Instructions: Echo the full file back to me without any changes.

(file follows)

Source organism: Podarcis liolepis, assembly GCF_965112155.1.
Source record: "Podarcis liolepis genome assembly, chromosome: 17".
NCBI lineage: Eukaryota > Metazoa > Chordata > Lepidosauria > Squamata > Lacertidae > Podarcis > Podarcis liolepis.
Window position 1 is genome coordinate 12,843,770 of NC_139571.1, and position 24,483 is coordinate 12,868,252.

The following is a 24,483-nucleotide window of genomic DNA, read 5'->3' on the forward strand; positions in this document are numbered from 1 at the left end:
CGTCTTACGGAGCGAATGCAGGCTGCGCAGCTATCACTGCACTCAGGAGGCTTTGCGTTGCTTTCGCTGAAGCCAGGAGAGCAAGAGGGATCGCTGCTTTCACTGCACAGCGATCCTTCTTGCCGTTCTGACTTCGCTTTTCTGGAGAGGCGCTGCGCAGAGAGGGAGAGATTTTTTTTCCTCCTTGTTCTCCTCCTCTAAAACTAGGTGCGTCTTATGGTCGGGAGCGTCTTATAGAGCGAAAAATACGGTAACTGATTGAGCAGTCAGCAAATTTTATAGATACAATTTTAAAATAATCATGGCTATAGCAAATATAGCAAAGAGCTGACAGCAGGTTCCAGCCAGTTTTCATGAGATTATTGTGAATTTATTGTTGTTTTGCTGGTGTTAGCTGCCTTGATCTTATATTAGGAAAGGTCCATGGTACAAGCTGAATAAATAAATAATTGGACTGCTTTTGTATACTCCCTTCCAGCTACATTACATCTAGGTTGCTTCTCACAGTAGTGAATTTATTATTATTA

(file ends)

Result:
Source organism: Podarcis liolepis, assembly GCF_965112155.1.
Source record: "Podarcis liolepis genome assembly, chromosome: 17".
NCBI lineage: Eukaryota > Metazoa > Chordata > Lepidosauria > Squamata > Lacertidae > Podarcis > Podarcis liolepis.
Window position 1 is genome coordinate 12,843,770 of NC_139571.1, and position 24,483 is coordinate 12,868,252.

The following is a 24,483-nucleotide window of genomic DNA, read 5'->3' on the forward strand; positions in this document are numbered from 1 at the left end:
CGTCTTACGGAGCGAATGCAGGCTGCGCAGCTATCACTGCACTCAGGAGGCTTTGCGTTGCTTTCGCTGAAGCCAGGAGAGCAAGAGGGATCGCTGCTTTCACTGCACAGCGATCCTTCTTGCCGTTCTGACTTCGCTTTTCTGGAGAGGCGCTGCGCAGAGAGGGAGAGATTTTTTTTCCTCCTTGTTCTCCTCCTCTAAAACTAGGTGCGTCTTATGGTCGGGAGCGTCTTATAGAGCGAAAAATACGGTAACTGATTGAGCAGTCAGCAAATTTTATAGATACAATTTTAAAATAATCATGGCTATAGCAAATATAGCAAAGAGCTGACAGCAGGTTCCAGCCAGTTTTCATGAGATTATTGTGAATTTATTGTTGTTTTGCTGGTGTTAGCTGCCTTGATCTTATATTAGGAAAGGTCCATGGTACAAGCTGAATAAATAAATAATTGGACTGCTTTTGTATACTCCCTTCCAGCTACATTACATCTAGGTTGCTTCTCACAGTAGTGAATTTATTATTATTA